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From the Centers for Disease Control and Prevention |

Possible West Nile Virus Transmission to an Infant Through Breast-Feeding—Michigan, 2002 FREE

JAMA. 2002;288(16):1976-1977. doi:10.1001/jama.288.16.1976-JWR1023-2-1.
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MMWR. 2002;51:877-878

CDC and the Michigan Department of Community Health (MDCH) continue to investigate West Nile Virus (WNV) infection in a woman, who received a blood product later found with evidence of WNV, and in her child, who was exposed to breast milk later found to be WNV positive by TaqMan®.1 This report updates the findings of this investigation.

On September 2, 2002, a woman aged 40 years delivered a healthy infant but required transfusion of two units of packed red blood cells (RBC) for anemia. The patient received the first unit 6 hours after delivery and the second on the following day. The second transfusion was derived from the same donation as a unit of platelets given to a liver transplant recipient who developed confirmed West Nile meningoencephalitis (WNME); the blood donor's original tubing segment from this common donation was WNV positive by TaqMan®.1 Approximately 2 hours after delivery, the patient developed a migraine headache, photophobia, and anomia. The patient had a history of migraine headaches. When she was discharged 2 days after delivery, her headache was resolving. Eight days later, the patient developed a severe, persistent headache that differed qualitatively from her migraine headache. Twelve days after delivery, the patient reported developing fever, and 3 days later she was admitted with a fever of 102.8°F (39.3°C) and peripheral white blood count (WBC) of 2,900/mm3 (normal: 3,900-11,100/mm3). Laboratory examination of the cerebrospinal fluid (CSF) revealed a WBC count of 134/mm3 (normal: <10/mm3) with 10% neutrophils, a protein concentration of 57 mg/dL (normal: 12-60 mg/dL), and a glucose concentration of 57 mg/dL (normal: 40-70 mg/dL). Computerized tomography of the head was normal. A CSF sample tested at MDCH was positive for WNV-specific IgM. The woman recovered from WNME and was discharged from the hospital.

On the day of delivery, the mother began breast-feeding her child and continued (i.e., 6 days after symptom onset) through the second day of the hospitalization for WNME. An undiluted sample of breast milk obtained 16 days after delivery tested positive for WNV by TaqMan® and for WNV-specific IgM and IgG antibody at CDC. Virus culture of this specimen is pending. Testing of a second sample of breast milk collected 24 days after the implicated transfusion was WNV RNA-negative by TaqMan® at MDCH and CDC. A 1:400 dilution of this sample was again WNV-specific IgM-positive at CDC. Although the infant has remained afebrile and healthy, a serum sample from the infant at age 25 days was WNV-specific IgM-positive in testing performed at MDCH and CDC. No cord blood or other products of conception were available for testing. The mother reported that the infant has had little outdoor or other exposure to mosquitoes.


A Ognjan, DO, Mount Clemens General Hospital, Mount Clemens, Michigan; ML Boulton, MD, P Somsel, DrPH, MG Stobierski, DVM, G Stoltman, PhD, F Downes, DrPH, K Smith, Michigan Dept of Community Health. L Chapman, MD, Div of AIDS, STD, and TB Laboratory Research; L Petersen, MD, A Marfin, MD, G Campbell, MD, R Lanciotti, PhD, J Roehrig, PhD, D Gubler, ScD, Div of Vector-Borne Infectious Diseases; M Chamberland, MD, Div of Viral and Rickettsial Diseases; J Montgomery, MD, CA Arole, MD, EIS officers, CDC.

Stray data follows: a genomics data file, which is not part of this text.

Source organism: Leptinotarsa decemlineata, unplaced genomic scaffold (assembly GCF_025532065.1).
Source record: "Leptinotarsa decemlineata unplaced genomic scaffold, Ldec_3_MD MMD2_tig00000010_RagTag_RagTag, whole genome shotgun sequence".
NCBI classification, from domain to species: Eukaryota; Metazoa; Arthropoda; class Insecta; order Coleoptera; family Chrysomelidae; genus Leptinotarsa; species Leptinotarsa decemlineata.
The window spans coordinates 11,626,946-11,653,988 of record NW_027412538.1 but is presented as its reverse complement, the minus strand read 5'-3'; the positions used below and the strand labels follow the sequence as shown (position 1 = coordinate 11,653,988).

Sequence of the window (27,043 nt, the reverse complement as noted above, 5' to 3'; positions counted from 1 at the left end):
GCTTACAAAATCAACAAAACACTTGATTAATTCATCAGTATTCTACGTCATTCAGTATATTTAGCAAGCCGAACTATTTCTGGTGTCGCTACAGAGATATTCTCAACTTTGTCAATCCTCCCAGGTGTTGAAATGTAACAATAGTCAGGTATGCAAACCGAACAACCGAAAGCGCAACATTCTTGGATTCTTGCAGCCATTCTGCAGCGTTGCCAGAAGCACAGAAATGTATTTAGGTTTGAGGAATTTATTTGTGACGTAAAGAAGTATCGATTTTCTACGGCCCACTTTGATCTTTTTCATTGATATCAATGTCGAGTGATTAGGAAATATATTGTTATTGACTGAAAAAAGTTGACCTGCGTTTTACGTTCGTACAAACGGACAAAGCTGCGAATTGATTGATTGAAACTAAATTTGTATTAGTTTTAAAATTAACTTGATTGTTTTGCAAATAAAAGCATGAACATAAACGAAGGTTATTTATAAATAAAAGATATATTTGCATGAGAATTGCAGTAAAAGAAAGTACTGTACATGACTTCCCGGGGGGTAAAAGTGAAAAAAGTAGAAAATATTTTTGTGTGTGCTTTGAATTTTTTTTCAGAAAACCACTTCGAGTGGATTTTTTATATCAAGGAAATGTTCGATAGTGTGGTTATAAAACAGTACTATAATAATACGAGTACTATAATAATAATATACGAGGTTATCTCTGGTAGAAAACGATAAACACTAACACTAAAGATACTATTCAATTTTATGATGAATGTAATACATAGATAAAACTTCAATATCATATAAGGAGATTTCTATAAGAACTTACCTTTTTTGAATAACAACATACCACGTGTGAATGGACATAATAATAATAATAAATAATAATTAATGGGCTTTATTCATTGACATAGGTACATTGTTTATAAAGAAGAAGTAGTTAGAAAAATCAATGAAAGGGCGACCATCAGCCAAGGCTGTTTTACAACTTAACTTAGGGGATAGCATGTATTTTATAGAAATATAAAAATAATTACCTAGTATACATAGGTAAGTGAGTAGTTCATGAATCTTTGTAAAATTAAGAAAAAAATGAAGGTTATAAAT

Since WNV was first recognized in the United States in 1999, the infant in this report is the youngest person reported with WNV-specific IgM. Although clinically well, this child was born to a woman who developed WNME 9 days after receiving WNV-contaminated blood after delivery and was breast-fed for the first 17 days. IgM antibodies might be expressed in human milk at low concentrations, but passive transfer of IgM antibodies through breast milk is inefficient.2 As a result, the presence of measurable WNV-specific IgM in the infant suggests independent IgM production by the infant as a result of WNV infection.

Although WNV genetic material was present transiently in breast milk, the specific timing and source of the infant's infection remain unclear. Because neither WNV nor WNV-specific nucleic acids have been identified previously in human breast milk, the implications of this finding are unknown. In addition, maternal infection probably occurred when the mother received a transfusion during the immediate postpartum period, making it unlikely that infection occurred in utero. Because of the infant's minimal outdoor exposure, it is unlikely that infection was acquired from a mosquito. Therefore, breast milk must be considered as the most likely source of infection.

WNV illnesses in children aged <1 year appear to be infrequent. During 1999-2001, no cases were reported to CDC. In 2002, four infants with WNV illnesses have been reported (ages 2, 3, 9, and 11 months) to ArboNET (CDC, unpublished data, 2002). Retrospective investigations are under way to determine if these infants were potentially infected with WNV through breast-feeding. Laboratory investigations, including attempts to culture WNV from additional breast milk samples, are under way. Until live virus is cultured from breast milk, or until definitive data are obtained to document WNV transmission through breast milk, the findings described in this report should be interpreted with caution.

The infant described in this report remains healthy. Because the health benefits of breast-feeding are well established1 and the risk for WNV transmission through breast-feeding is unknown, these findings do not suggest a change in breast-feeding recommendations.


References: 2 available




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